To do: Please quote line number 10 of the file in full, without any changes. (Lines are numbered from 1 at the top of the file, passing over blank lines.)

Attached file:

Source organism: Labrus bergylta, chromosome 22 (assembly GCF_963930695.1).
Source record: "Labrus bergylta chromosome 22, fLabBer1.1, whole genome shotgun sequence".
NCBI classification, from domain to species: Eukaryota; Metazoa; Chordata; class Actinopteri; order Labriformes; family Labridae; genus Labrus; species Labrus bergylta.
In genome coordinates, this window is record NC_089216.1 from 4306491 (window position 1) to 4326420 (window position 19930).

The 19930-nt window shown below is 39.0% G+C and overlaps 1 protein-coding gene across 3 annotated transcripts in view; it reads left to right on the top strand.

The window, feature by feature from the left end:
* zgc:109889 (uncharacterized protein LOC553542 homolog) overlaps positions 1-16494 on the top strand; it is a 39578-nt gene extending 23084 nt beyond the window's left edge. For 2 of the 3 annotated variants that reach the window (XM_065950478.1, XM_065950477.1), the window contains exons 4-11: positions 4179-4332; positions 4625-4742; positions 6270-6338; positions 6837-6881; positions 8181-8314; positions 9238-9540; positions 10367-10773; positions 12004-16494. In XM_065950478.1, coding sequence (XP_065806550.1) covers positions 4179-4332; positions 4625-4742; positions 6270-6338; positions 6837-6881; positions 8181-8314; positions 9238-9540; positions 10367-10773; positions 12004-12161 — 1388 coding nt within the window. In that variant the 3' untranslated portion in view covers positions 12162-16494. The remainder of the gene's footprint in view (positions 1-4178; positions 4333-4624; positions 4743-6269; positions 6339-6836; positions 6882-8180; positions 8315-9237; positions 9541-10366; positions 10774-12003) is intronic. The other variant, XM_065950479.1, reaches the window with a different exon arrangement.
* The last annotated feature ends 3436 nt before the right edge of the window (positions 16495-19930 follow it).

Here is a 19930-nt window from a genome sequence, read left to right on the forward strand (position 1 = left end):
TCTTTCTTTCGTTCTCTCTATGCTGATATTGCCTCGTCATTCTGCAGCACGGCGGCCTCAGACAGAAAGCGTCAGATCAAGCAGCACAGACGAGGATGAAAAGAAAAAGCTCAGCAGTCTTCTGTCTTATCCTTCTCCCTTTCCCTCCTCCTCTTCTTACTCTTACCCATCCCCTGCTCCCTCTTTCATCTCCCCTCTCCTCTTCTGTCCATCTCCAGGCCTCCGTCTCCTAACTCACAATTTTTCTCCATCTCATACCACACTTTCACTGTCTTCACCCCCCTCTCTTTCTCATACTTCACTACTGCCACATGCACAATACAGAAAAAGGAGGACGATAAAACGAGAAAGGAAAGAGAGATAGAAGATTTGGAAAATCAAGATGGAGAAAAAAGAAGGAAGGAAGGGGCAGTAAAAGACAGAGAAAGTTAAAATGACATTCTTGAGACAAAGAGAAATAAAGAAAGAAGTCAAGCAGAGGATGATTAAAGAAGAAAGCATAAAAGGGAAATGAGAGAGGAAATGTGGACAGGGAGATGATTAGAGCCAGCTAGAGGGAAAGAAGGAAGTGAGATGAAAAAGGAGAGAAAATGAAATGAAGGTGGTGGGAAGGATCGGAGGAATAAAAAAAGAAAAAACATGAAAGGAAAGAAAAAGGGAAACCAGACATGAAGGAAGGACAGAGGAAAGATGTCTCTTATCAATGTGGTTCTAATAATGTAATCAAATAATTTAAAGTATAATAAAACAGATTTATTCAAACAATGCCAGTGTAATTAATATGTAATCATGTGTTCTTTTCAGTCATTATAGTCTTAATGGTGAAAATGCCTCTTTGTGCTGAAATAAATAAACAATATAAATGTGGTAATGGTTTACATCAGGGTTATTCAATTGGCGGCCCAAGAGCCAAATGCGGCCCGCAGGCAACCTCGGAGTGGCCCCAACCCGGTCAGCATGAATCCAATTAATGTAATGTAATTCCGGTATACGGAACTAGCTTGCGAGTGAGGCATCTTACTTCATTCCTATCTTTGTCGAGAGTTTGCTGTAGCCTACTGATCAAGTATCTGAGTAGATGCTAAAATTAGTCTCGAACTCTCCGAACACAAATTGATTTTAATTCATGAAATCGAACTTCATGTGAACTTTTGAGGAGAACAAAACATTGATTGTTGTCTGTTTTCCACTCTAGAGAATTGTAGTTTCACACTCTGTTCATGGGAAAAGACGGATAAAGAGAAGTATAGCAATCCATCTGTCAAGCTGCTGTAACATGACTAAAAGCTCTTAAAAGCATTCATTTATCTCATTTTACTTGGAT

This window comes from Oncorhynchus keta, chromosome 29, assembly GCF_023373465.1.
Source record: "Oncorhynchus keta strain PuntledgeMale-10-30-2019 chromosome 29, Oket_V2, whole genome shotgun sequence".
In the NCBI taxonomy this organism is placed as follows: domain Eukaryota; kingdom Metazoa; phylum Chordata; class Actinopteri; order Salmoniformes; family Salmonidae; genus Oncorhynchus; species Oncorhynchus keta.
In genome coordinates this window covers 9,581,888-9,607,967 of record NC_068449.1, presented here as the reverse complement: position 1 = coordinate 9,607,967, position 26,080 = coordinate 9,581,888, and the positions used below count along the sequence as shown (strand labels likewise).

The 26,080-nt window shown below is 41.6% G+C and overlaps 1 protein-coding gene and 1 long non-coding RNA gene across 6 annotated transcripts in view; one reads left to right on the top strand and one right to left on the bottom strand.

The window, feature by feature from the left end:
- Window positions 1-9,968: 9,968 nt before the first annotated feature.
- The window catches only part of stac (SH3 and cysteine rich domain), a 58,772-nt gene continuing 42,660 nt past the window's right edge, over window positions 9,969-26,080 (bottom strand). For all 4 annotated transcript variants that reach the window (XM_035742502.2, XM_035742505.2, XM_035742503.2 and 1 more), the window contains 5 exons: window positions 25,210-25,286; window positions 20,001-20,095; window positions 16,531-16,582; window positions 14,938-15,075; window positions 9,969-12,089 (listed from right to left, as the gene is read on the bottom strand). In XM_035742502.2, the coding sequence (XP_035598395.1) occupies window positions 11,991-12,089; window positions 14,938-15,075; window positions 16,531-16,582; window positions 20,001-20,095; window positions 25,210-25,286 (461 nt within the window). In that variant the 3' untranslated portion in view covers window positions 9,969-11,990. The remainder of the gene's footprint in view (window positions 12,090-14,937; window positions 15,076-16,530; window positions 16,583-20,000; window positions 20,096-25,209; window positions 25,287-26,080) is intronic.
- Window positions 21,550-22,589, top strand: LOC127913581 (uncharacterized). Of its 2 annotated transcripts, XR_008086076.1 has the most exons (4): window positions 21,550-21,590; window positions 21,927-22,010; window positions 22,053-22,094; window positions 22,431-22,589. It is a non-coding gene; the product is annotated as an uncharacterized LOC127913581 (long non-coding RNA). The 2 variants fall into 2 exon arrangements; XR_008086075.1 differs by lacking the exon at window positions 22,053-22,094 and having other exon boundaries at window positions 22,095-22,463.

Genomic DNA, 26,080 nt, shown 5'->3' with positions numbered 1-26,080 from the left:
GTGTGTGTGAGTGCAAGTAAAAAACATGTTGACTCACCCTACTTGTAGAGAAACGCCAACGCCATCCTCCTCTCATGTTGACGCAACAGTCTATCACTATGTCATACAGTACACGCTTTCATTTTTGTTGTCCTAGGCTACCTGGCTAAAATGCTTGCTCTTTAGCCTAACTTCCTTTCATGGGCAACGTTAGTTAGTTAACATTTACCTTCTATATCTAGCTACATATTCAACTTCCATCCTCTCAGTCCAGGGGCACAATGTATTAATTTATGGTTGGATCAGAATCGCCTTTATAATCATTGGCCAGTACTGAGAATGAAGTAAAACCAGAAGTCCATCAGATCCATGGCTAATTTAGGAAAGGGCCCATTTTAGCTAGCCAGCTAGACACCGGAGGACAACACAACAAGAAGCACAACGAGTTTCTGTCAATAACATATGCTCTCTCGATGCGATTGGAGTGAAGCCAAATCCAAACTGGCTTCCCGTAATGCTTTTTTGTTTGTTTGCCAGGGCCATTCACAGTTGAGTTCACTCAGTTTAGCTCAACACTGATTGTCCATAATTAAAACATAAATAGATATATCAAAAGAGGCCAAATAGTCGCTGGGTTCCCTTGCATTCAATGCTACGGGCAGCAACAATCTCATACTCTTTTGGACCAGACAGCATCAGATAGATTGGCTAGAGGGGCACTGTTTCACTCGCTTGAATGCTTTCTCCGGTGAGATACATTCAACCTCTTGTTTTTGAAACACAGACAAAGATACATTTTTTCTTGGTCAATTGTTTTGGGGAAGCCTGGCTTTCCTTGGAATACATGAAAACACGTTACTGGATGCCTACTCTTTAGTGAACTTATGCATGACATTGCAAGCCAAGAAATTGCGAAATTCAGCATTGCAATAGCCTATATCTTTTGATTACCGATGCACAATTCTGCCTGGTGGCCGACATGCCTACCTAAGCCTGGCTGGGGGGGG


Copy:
TCTTTCTTTCGTTCTCTCTATGCTGATATTGCCTCGTCATTCTGCAGCACGGCGGCCTCAGACAGAAAGCGTCAGATCAAGCAGCACAGACGAGGATGAAAAGAAAAAGCTCAGCAGTCTTCTGTCTTATCCTTCTCCCTTTCCCTCCTCCTCTTCTTACTCTTACCCATCCCCTGCTCCCTCTTTCATCTCCCCTCTCCTCTTCTGTCCATCTCCAGGCCTCCGTCTCCTAACTCACAATTTTTCTCCATCTCATACCACACTTTCACTGTCTTCACCCCCCTCTCTTTCTCATACTTCACTACTGCCACATGCACAATACAGAAAAAGGAGGACGATAAAACGAGAAAGGAAAGAGAGATAGAAGATTTGGAAAATCAAGATGGAGAAAAAAGAAGGAAGGAAGGGGCAGTAAAAGACAGAGAAAGTTAAAATGACATTCTTGAGACAAAGAGAAATAAAGAAAGAAGTCAAGCAGAGGATGATTAAAGAAGAAAGCATAAAAGGGAAATGAGAGAGGAAATGTGGACAGGGAGATGATTAGAGCCAGCTAGAGGGAAAGAAGGAAGTGAGATGAAAAAGGAGAGAAAATGAAATGAAGGTGGTGGGAAGGATCGGAGGAATAAAAAAAGAAAAAACATGAAAGGAAAGAAAAAGGGAAACCAGACATGAAGGAAGGACAGAGGAAAGATGTCTCTTATCAATGTGGTTCTAATAATGTAATCAAATAATTTAAAGTATAATAAAACAGATTTATTCAAACAATGCCAGTGTAATTAATATGTAATCATGTGTTCTTTTCAGTCATTATAGTCTTAATGGTGAAAATGCCTCTTTGTGCTGAAATAAATAAACAATATAAATGTGGTAATGGTTTACATCAGGGTTATTCAATTGGCGGCCCAAGAGCCAAATGCGGCCCGCAGGCAACCTCGGAGTGGCCCCAACCCGGTCAGCATGAATCCAATTAATGTAATGTAATTCCGGTATACGGAACTAGCTTGCGAGTGAGGCATCTTACTTCATTCCTATCTTTGTCGAGAGTTTGCTGTAGCCTACTGATCAAGTATCTGAGTAGATGCTAAAATTAGTCTCGAACTCTCCGAACACAAATTGATTTTAATTCATGAAATCGAACTTCATGTGAACTTTTGAGGAGAACAAAACATTGATTGTTGTCTGTTTTCCACTCTAGAGAATTGTAGTTTCACACTCTGTTCATGGGAAAAGACGGATAAAGAGAAGTATAGCAATCCATCTGTCAAGCTGCTGTAACATGACTAAAAGCTCTTAAAAGCATTCATTTATCTCATTTTACTTGGAT